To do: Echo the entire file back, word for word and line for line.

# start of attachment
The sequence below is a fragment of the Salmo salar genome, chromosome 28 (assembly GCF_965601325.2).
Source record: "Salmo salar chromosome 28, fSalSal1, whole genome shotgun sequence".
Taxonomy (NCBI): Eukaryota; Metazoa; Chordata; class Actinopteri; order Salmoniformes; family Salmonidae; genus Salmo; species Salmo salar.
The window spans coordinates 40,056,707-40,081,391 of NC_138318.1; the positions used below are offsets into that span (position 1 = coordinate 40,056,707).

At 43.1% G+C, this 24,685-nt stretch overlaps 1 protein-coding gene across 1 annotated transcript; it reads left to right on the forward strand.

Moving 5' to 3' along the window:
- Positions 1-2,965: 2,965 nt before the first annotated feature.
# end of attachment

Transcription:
The sequence below is a fragment of the Salmo salar genome, chromosome 28 (assembly GCF_965601325.2).
Source record: "Salmo salar chromosome 28, fSalSal1, whole genome shotgun sequence".
Taxonomy (NCBI): Eukaryota; Metazoa; Chordata; class Actinopteri; order Salmoniformes; family Salmonidae; genus Salmo; species Salmo salar.
The window spans coordinates 40,056,707-40,081,391 of NC_138318.1; the positions used below are offsets into that span (position 1 = coordinate 40,056,707).

At 43.1% G+C, this 24,685-nt stretch overlaps 1 protein-coding gene across 1 annotated transcript; it reads left to right on the forward strand.

Moving 5' to 3' along the window:
- Positions 1-2,965: 2,965 nt before the first annotated feature.